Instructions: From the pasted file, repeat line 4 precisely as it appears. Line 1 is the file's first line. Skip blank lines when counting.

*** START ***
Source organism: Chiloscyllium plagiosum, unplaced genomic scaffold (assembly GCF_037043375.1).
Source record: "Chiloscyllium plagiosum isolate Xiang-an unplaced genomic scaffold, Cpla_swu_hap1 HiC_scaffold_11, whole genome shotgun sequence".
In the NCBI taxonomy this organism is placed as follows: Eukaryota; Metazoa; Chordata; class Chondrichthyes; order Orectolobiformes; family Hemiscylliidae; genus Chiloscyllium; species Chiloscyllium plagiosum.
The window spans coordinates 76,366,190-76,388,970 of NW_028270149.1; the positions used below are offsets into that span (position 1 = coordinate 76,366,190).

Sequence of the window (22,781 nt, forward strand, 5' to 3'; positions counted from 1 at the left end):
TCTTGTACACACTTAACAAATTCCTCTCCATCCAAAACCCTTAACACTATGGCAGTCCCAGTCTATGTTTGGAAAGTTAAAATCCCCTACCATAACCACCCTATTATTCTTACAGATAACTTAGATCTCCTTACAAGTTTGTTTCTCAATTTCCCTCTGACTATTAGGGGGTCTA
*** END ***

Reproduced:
The window spans coordinates 76,366,190-76,388,970 of NW_028270149.1; the positions used below are offsets into that span (position 1 = coordinate 76,366,190).